Score: Cut diagonal slits on the top of meat.

Sear: Cook meat in a frying pan under high heat to seal in juices. Then the meat is usually cooked in the oven after searing.

Season: Flavour meat with salt, pepper or other seasonings.

Set: Allow food to become solid.

Shred: Cut with a knife, tear with your hands, or use a grater to cut food into long strips. For meat, two forks can be used to shred cooked roasted meat.

Sift: Remove lumps from dry ingredients with a mesh strainer or flour sifter.

Simmer: Cook over low heat so food or liquid doesn't reach the boiling point.

Skim: Take the top layer of fat from soups or other liquids with a slotted spoon or other utensils.

Skewer: Used for cooking on a wooden or metal stick.

Steam: Cook food in a covered pan with a small amount of boiling water.

Steep: Soak dry ingredients in liquid until the flavor is infused into the liquid.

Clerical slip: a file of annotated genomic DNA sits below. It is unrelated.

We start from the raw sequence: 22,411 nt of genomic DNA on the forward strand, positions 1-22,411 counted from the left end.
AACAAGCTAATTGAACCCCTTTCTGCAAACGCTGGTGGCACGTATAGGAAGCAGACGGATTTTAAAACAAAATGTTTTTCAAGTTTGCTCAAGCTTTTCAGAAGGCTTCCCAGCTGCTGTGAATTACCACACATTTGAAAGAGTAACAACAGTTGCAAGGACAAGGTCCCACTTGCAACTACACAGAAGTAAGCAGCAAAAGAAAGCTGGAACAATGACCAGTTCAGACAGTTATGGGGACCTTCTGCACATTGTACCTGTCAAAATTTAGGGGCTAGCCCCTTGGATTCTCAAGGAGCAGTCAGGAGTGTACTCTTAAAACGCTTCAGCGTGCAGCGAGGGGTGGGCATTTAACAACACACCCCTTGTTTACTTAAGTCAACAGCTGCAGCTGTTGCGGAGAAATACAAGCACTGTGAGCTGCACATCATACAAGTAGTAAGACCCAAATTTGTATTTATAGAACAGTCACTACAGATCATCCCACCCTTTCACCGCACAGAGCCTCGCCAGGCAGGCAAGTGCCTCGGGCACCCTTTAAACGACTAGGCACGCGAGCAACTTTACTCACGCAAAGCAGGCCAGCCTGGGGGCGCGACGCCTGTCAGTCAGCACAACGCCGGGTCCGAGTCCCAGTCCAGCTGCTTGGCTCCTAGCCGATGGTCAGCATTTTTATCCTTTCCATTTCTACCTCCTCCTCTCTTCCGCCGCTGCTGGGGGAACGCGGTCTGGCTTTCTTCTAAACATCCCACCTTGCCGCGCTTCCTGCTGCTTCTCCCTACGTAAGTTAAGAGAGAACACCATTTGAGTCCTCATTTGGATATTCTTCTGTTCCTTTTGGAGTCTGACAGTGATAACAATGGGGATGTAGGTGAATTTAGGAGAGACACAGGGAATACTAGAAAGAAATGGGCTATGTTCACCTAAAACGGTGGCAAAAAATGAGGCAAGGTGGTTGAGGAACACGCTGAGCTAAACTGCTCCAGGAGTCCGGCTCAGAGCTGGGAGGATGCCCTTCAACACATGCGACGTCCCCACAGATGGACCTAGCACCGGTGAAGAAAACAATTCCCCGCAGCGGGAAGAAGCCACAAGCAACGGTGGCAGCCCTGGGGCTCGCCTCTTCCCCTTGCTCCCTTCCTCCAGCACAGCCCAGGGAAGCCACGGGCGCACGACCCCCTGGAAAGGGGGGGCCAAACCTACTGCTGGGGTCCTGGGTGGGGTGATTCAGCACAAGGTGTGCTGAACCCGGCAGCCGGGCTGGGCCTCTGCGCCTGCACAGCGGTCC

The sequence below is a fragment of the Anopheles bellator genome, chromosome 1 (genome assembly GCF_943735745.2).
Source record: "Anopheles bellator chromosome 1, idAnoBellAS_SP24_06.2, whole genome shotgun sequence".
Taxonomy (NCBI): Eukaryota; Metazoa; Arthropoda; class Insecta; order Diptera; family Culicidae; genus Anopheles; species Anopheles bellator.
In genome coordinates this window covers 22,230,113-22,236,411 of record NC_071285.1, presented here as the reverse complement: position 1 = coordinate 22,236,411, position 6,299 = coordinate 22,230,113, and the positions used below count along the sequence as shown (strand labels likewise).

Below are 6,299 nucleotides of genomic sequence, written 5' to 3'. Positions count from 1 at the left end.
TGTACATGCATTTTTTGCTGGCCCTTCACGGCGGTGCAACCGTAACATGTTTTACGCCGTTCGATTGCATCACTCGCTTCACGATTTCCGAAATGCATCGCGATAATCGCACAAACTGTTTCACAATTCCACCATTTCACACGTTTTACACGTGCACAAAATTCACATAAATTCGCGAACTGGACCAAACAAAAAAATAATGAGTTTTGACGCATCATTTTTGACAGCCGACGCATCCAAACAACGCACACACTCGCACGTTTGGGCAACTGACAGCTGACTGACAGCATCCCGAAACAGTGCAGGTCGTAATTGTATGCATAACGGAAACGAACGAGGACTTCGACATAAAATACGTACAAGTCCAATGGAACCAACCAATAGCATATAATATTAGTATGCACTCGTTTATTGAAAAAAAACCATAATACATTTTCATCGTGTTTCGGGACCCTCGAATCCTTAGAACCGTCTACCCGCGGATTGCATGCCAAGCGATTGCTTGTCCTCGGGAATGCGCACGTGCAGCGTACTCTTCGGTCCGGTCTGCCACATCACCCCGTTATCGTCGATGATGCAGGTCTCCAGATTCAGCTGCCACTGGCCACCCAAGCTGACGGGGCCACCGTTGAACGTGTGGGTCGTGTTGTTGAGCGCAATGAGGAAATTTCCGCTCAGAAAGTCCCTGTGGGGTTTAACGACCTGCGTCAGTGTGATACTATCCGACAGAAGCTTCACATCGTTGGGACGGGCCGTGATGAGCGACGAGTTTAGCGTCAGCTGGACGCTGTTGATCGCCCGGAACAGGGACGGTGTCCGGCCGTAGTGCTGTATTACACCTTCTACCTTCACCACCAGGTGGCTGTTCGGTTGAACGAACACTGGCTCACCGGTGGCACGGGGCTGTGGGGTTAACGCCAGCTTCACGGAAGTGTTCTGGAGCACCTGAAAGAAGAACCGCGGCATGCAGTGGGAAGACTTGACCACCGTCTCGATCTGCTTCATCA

Stew: Cooking meat and vegetables in broth. This works best with less tender cuts of meat.

Stir-Fry: Frying cut meat and vegetables on high heat with a small amount of oil.

Strain: Use a colander or strainer to drain liquid off cooked food.

Thicken: Stir together cornstarch and cold water and then adding to food to thicken.

Thin: Add more liquid to food.

Toss: Mix ingredients gently together to combine.

Unleavened: Baked goods with no baking powder, yeast or baking soda added.


Whip: Beat ingredients together quickly with a spoon or mixer until light and fluffy.

Whisk: Mix together by beating with a whisk or mixer.

Zest: Remove the outer part of citrus fruits with a small grater